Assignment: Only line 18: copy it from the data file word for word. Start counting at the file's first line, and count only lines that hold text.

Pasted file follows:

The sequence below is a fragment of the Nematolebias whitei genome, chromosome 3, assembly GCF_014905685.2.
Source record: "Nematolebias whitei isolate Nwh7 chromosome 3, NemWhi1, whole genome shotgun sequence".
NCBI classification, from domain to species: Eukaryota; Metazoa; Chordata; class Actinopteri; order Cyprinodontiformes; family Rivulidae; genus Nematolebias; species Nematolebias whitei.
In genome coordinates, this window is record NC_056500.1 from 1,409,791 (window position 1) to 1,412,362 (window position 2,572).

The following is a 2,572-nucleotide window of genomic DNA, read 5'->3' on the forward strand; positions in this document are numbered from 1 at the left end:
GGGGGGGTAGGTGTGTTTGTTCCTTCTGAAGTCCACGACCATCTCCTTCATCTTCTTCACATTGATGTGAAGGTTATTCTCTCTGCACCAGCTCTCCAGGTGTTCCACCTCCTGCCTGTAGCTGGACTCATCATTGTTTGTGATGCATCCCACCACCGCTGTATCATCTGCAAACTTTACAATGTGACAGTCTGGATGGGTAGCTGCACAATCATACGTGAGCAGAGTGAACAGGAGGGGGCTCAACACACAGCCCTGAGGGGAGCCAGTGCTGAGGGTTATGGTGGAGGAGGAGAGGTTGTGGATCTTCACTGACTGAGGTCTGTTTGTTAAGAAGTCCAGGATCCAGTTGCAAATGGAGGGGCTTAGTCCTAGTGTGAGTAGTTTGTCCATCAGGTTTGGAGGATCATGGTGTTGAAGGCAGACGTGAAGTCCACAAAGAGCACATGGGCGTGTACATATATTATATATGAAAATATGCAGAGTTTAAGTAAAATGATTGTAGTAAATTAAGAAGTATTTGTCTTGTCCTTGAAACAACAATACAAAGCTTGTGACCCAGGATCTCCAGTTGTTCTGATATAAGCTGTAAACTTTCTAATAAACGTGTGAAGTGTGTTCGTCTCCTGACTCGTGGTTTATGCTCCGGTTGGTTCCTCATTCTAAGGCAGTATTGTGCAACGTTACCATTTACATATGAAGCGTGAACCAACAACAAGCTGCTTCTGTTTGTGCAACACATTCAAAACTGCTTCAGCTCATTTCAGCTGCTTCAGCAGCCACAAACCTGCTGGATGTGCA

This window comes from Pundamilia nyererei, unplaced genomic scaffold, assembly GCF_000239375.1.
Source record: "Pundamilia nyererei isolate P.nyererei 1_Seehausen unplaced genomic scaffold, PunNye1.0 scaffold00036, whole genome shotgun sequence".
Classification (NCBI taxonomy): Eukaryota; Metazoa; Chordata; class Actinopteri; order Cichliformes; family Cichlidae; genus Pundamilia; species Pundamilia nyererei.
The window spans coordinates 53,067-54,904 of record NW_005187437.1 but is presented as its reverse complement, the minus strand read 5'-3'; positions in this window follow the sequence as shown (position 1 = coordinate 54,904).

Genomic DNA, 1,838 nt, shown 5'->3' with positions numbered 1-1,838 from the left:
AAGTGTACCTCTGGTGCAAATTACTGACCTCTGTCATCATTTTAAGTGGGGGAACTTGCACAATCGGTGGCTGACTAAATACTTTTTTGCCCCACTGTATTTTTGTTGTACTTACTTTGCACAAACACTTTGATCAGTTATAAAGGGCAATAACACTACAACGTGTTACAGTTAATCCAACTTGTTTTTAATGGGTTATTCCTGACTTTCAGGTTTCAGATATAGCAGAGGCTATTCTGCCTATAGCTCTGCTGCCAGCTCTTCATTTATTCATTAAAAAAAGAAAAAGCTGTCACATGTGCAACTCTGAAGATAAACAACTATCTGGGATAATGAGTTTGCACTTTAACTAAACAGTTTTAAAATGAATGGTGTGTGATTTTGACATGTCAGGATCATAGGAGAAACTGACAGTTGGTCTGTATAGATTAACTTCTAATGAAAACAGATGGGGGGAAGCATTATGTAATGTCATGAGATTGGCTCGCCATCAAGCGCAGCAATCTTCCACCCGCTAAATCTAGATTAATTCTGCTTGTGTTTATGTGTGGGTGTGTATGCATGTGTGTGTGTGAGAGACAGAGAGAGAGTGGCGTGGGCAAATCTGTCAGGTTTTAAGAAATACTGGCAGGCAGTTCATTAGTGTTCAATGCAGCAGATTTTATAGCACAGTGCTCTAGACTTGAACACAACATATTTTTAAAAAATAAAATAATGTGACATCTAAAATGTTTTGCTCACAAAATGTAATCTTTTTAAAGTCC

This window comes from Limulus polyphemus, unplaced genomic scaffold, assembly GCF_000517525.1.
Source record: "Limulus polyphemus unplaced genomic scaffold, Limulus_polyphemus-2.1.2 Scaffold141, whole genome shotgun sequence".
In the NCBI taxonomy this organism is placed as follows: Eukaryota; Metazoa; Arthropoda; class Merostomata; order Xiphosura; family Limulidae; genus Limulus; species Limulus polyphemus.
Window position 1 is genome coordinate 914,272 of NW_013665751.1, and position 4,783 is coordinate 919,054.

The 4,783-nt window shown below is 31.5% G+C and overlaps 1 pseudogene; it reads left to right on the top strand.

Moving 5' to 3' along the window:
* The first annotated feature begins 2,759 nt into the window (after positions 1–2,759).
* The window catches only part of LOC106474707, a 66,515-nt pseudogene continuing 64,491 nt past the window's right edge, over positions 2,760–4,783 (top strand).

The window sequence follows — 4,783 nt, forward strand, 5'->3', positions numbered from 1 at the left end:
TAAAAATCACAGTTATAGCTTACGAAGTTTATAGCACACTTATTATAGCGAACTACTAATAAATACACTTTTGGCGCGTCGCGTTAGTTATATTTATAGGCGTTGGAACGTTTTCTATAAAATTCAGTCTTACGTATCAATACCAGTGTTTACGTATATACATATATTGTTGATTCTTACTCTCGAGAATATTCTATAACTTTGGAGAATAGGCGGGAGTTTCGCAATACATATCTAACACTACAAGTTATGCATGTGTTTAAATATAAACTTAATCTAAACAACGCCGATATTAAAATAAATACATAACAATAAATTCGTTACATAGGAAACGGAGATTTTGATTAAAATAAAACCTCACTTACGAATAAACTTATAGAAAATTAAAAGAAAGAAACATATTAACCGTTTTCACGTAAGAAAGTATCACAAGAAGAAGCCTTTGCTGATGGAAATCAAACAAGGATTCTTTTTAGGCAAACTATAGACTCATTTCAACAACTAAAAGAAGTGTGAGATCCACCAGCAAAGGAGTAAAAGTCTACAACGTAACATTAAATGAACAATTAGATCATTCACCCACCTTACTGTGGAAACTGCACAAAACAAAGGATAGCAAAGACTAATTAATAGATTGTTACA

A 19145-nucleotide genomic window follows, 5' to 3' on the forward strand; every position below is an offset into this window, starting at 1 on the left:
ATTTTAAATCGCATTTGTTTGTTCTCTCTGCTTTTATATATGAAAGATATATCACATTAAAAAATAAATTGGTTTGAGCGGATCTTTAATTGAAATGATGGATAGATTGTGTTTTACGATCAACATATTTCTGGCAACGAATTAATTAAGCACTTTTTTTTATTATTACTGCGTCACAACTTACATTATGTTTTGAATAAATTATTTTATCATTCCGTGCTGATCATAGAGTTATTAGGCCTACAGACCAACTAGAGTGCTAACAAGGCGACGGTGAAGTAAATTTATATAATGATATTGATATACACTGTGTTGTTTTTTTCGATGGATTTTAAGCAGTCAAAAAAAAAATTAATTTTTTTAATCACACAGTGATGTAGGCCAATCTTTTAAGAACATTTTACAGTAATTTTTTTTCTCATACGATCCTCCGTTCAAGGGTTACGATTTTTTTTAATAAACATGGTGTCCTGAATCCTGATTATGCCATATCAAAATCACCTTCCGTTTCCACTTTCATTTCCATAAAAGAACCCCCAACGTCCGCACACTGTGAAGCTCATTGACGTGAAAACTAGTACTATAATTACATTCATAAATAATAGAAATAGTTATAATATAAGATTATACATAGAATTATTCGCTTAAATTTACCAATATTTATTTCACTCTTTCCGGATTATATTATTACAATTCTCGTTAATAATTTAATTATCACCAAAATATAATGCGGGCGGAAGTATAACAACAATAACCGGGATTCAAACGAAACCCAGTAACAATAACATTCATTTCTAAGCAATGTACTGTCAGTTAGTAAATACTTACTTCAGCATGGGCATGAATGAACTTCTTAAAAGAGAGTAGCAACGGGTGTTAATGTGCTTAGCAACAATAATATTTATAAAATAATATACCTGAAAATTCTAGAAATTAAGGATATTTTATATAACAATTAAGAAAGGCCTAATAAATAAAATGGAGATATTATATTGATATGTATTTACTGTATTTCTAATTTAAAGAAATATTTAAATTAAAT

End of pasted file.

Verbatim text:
Moving 5' to 3' along the window: